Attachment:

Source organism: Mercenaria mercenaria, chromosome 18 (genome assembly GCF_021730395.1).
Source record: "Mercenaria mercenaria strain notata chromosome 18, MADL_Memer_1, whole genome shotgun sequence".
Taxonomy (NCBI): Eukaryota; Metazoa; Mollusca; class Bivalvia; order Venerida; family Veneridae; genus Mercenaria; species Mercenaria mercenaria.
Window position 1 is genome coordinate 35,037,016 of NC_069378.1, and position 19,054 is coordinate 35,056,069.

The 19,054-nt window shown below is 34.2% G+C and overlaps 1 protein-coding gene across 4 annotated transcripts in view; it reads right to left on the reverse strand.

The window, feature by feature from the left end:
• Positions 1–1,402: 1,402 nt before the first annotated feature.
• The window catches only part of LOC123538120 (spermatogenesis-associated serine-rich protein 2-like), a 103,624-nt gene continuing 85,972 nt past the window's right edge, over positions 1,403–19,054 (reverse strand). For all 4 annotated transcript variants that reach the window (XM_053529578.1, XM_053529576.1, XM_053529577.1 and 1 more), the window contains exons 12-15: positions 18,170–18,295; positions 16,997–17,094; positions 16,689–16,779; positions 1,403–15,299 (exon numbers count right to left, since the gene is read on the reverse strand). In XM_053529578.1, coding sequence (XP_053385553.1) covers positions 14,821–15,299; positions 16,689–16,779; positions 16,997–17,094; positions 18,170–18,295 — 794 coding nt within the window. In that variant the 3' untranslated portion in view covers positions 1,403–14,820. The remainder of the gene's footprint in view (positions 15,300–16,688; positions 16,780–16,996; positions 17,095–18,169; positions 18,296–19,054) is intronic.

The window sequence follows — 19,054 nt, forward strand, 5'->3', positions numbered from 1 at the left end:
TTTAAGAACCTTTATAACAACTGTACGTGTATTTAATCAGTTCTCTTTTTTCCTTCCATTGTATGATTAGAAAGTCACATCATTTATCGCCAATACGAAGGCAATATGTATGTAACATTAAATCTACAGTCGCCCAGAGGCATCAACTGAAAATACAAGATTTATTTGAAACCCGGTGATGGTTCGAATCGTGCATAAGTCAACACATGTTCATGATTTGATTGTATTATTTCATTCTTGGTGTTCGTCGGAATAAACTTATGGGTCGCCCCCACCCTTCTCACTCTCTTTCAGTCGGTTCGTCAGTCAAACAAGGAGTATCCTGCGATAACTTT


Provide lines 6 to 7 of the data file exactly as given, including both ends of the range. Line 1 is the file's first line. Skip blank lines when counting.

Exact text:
The window, feature by feature from the left end:
• Positions 1–1,402: 1,402 nt before the first annotated feature.